Intel Solid-State Drive DC S3700 Review

Our Summary and Conclusion

Performance Summary: The Intel DC S3700 series SSD offered very good performance throughout our testing. These drives are not meant to outpace all others in terms of large sequential transfers and our tests proved that, as the DC S3700s trailed the LSI SandForce-based drives in that regard. At high queue depths with smaller random data transfers, however, and in terms of consistency and latency, the Intel DC S3700 drivers were among the best performers overall. The DC SC3700 offered the lowest access times of all of the drives we tested and they finished at the top of the charts in the CrytalDiskMark 4K QD32 tests and in PCMark 7’s trace-based secondary storage benchmark. The Intel DC SC3700 also offered consistent performance, regardless of the compressibility of the data being transferred to or from the drive.

The Intel DC S3700 Solid State Drive

Intel’s enterprise-class solid state drives typically command a premium, and as you probably expect, the new DC S3700 series drives continue that trend. The 100GB variant carries an MSRP of $235, the 200GB drive $470, the 400GB drive $940, and the 800GB drive $1880. At those prices, the DC S3700 series drives cost $2.35 per gigabyte, which is more than double the price of most high-end consumer-class SSDs. These drives aren’t targeted at the same market though. Take a look as some other enterprise-class SSDs and you’ll see Intel’s DC S3700 is priced very competitively. In fact, in comparison to other enterprise-class drives like the Intel SSD 710 ($3.84 per GB), the Kingston SSDNow E100 ($4.29 per GB), or the OCZ Talos 2 R ($3.99 per GB), the Intel DC SC3700 is downright cheap.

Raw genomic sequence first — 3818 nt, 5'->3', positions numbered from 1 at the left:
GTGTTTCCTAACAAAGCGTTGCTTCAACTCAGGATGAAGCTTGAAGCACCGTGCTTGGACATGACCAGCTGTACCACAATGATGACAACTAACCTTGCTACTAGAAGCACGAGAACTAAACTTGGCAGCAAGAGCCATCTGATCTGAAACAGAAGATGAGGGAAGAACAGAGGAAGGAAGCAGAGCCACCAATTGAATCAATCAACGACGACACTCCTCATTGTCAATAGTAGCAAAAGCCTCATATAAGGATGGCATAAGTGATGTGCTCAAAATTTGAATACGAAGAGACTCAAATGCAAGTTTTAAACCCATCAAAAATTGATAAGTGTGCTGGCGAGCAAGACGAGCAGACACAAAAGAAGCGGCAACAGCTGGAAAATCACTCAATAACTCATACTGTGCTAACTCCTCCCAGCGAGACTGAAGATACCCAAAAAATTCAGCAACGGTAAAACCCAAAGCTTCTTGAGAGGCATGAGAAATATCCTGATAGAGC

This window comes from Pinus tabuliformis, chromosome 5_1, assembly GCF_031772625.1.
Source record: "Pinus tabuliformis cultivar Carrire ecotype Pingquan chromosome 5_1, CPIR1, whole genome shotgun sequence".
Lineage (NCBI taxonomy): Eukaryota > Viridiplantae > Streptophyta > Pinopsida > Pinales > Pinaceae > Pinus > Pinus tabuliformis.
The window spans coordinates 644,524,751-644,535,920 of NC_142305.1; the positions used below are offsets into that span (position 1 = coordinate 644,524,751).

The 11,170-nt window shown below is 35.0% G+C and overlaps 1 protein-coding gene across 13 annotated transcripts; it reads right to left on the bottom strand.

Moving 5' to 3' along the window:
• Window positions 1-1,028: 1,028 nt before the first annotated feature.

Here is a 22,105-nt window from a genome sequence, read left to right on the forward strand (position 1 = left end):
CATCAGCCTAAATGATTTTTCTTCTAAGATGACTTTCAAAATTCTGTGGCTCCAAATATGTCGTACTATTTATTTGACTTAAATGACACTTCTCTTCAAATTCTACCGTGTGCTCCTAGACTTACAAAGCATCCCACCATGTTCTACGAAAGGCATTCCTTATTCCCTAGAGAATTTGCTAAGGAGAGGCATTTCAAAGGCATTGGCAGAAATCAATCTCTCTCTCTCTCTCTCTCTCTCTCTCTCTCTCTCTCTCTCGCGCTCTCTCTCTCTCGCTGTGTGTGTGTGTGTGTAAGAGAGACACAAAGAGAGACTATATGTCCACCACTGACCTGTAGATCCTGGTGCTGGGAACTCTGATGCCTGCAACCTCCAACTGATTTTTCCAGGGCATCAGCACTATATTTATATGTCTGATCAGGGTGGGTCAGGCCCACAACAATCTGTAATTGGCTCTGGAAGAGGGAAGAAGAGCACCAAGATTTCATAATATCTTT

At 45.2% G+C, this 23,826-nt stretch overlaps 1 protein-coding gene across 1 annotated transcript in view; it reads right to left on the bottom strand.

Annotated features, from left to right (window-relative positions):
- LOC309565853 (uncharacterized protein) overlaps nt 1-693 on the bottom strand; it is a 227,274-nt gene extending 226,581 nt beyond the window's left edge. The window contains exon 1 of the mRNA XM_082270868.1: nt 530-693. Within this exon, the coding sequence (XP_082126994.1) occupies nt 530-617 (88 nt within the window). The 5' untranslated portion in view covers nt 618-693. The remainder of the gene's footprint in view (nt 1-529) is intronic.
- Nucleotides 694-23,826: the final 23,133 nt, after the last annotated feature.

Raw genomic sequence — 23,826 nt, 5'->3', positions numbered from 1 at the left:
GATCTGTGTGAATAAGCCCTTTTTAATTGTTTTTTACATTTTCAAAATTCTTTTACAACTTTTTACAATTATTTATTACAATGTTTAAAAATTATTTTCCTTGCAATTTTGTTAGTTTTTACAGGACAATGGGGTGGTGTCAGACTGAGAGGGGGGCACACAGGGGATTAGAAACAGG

We obviously can’t speak to the long-terms reliability of the Intel DC S3700, but Intel’s track record in the enterprise SSD market is excellent. These new drives stick with proven, mature 25nm HET-MLC NAND, they offer consistently strong performance, and their endurance rating is comfortably high at 10 full-drive writes per day for 5 years. Consider the Intel DC S3700’s overall performance profile, feature set, a 5-year warranty and competitive pricing, and Intel’s got another strong enterprise-class SSD in their product portfolio.

  • 5-Year Warranty
  • Consistent Performance
  • Competitive Pricing
  • High Endurance Rating
  • Relatively Expensive
  • Sequential Transfers Trail many other SSDs.

Tags:  Intel, SSD, Storage, SATA, S3700

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